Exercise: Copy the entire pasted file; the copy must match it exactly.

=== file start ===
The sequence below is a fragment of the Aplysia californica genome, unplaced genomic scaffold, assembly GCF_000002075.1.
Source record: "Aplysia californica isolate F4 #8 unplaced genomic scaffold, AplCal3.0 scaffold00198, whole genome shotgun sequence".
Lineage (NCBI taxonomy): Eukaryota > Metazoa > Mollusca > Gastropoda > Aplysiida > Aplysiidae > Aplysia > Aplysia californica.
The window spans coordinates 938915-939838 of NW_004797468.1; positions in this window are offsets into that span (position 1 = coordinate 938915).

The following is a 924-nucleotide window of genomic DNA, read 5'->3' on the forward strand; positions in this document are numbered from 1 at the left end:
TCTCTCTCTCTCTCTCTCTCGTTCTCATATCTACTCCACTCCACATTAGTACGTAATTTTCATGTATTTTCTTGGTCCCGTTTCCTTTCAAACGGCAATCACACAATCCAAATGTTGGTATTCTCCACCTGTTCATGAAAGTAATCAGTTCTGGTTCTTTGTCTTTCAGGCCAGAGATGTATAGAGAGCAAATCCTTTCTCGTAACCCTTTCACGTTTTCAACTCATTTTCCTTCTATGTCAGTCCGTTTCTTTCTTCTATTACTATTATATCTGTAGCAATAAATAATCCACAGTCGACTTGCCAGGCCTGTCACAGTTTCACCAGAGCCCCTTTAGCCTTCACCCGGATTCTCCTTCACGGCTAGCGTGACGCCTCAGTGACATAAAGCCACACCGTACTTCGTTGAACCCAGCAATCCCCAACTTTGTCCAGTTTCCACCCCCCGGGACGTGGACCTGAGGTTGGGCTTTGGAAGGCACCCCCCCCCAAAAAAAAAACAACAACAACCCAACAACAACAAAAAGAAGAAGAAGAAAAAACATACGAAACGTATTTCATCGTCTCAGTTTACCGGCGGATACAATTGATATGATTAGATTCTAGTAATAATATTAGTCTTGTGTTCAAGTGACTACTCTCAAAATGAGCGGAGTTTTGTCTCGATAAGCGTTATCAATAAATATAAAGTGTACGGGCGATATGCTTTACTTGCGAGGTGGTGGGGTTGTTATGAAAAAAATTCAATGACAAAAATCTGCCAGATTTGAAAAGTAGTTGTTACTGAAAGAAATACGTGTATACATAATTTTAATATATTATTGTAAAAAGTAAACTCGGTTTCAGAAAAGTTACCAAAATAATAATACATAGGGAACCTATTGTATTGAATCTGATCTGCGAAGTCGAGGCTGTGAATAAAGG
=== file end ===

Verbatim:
The sequence below is a fragment of the Aplysia californica genome, unplaced genomic scaffold, assembly GCF_000002075.1.
Source record: "Aplysia californica isolate F4 #8 unplaced genomic scaffold, AplCal3.0 scaffold00198, whole genome shotgun sequence".
Lineage (NCBI taxonomy): Eukaryota > Metazoa > Mollusca > Gastropoda > Aplysiida > Aplysiidae > Aplysia > Aplysia californica.
The window spans coordinates 938915-939838 of NW_004797468.1; positions in this window are offsets into that span (position 1 = coordinate 938915).

The following is a 924-nucleotide window of genomic DNA, read 5'->3' on the forward strand; positions in this document are numbered from 1 at the left end:
TCTCTCTCTCTCTCTCTCTCGTTCTCATATCTACTCCACTCCACATTAGTACGTAATTTTCATGTATTTTCTTGGTCCCGTTTCCTTTCAAACGGCAATCACACAATCCAAATGTTGGTATTCTCCACCTGTTCATGAAAGTAATCAGTTCTGGTTCTTTGTCTTTCAGGCCAGAGATGTATAGAGAGCAAATCCTTTCTCGTAACCCTTTCACGTTTTCAACTCATTTTCCTTCTATGTCAGTCCGTTTCTTTCTTCTATTACTATTATATCTGTAGCAATAAATAATCCACAGTCGACTTGCCAGGCCTGTCACAGTTTCACCAGAGCCCCTTTAGCCTTCACCCGGATTCTCCTTCACGGCTAGCGTGACGCCTCAGTGACATAAAGCCACACCGTACTTCGTTGAACCCAGCAATCCCCAACTTTGTCCAGTTTCCACCCCCCGGGACGTGGACCTGAGGTTGGGCTTTGGAAGGCACCCCCCCCCAAAAAAAAAACAACAACAACCCAACAACAACAAAAAGAAGAAGAAGAAAAAACATACGAAACGTATTTCATCGTCTCAGTTTACCGGCGGATACAATTGATATGATTAGATTCTAGTAATAATATTAGTCTTGTGTTCAAGTGACTACTCTCAAAATGAGCGGAGTTTTGTCTCGATAAGCGTTATCAATAAATATAAAGTGTACGGGCGATATGCTTTACTTGCGAGGTGGTGGGGTTGTTATGAAAAAAATTCAATGACAAAAATCTGCCAGATTTGAAAAGTAGTTGTTACTGAAAGAAATACGTGTATACATAATTTTAATATATTATTGTAAAAAGTAAACTCGGTTTCAGAAAAGTTACCAAAATAATAATACATAGGGAACCTATTGTATTGAATCTGATCTGCGAAGTCGAGGCTGTGAATAAAGG